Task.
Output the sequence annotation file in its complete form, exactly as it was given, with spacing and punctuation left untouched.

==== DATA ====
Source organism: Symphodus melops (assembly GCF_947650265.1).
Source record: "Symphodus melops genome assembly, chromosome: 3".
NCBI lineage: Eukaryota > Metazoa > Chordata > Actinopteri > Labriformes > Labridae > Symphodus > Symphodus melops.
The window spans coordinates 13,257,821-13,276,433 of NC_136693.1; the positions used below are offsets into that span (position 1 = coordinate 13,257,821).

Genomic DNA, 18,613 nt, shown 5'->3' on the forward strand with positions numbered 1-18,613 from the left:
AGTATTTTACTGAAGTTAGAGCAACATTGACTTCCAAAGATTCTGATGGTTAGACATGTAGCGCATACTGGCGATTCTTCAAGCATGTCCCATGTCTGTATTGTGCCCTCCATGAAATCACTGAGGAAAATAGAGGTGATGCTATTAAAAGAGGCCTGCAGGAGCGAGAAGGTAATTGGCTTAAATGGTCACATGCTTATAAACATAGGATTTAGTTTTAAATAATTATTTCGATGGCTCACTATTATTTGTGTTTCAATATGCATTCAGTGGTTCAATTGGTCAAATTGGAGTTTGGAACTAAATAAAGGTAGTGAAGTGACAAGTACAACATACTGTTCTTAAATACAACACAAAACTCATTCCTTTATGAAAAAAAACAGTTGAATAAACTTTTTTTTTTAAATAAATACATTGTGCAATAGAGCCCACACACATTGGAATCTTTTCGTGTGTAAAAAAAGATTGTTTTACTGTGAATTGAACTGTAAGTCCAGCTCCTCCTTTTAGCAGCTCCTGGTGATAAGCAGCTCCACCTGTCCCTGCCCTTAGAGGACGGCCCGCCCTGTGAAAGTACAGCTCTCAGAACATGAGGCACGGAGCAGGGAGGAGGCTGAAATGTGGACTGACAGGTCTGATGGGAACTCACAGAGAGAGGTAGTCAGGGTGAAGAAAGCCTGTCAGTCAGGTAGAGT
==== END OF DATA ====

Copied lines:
Source organism: Symphodus melops (assembly GCF_947650265.1).
Source record: "Symphodus melops genome assembly, chromosome: 3".
NCBI lineage: Eukaryota > Metazoa > Chordata > Actinopteri > Labriformes > Labridae > Symphodus > Symphodus melops.
The window spans coordinates 13,257,821-13,276,433 of NC_136693.1; the positions used below are offsets into that span (position 1 = coordinate 13,257,821).

Genomic DNA, 18,613 nt, shown 5'->3' on the forward strand with positions numbered 1-18,613 from the left:
AGTATTTTACTGAAGTTAGAGCAACATTGACTTCCAAAGATTCTGATGGTTAGACATGTAGCGCATACTGGCGATTCTTCAAGCATGTCCCATGTCTGTATTGTGCCCTCCATGAAATCACTGAGGAAAATAGAGGTGATGCTATTAAAAGAGGCCTGCAGGAGCGAGAAGGTAATTGGCTTAAATGGTCACATGCTTATAAACATAGGATTTAGTTTTAAATAATTATTTCGATGGCTCACTATTATTTGTGTTTCAATATGCATTCAGTGGTTCAATTGGTCAAATTGGAGTTTGGAACTAAATAAAGGTAGTGAAGTGACAAGTACAACATACTGTTCTTAAATACAACACAAAACTCATTCCTTTATGAAAAAAAACAGTTGAATAAACTTTTTTTTTTAAATAAATACATTGTGCAATAGAGCCCACACACATTGGAATCTTTTCGTGTGTAAAAAAAGATTGTTTTACTGTGAATTGAACTGTAAGTCCAGCTCCTCCTTTTAGCAGCTCCTGGTGATAAGCAGCTCCACCTGTCCCTGCCCTTAGAGGACGGCCCGCCCTGTGAAAGTACAGCTCTCAGAACATGAGGCACGGAGCAGGGAGGAGGCTGAAATGTGGACTGACAGGTCTGATGGGAACTCACAGAGAGAGGTAGTCAGGGTGAAGAAAGCCTGTCAGTCAGGTAGAGT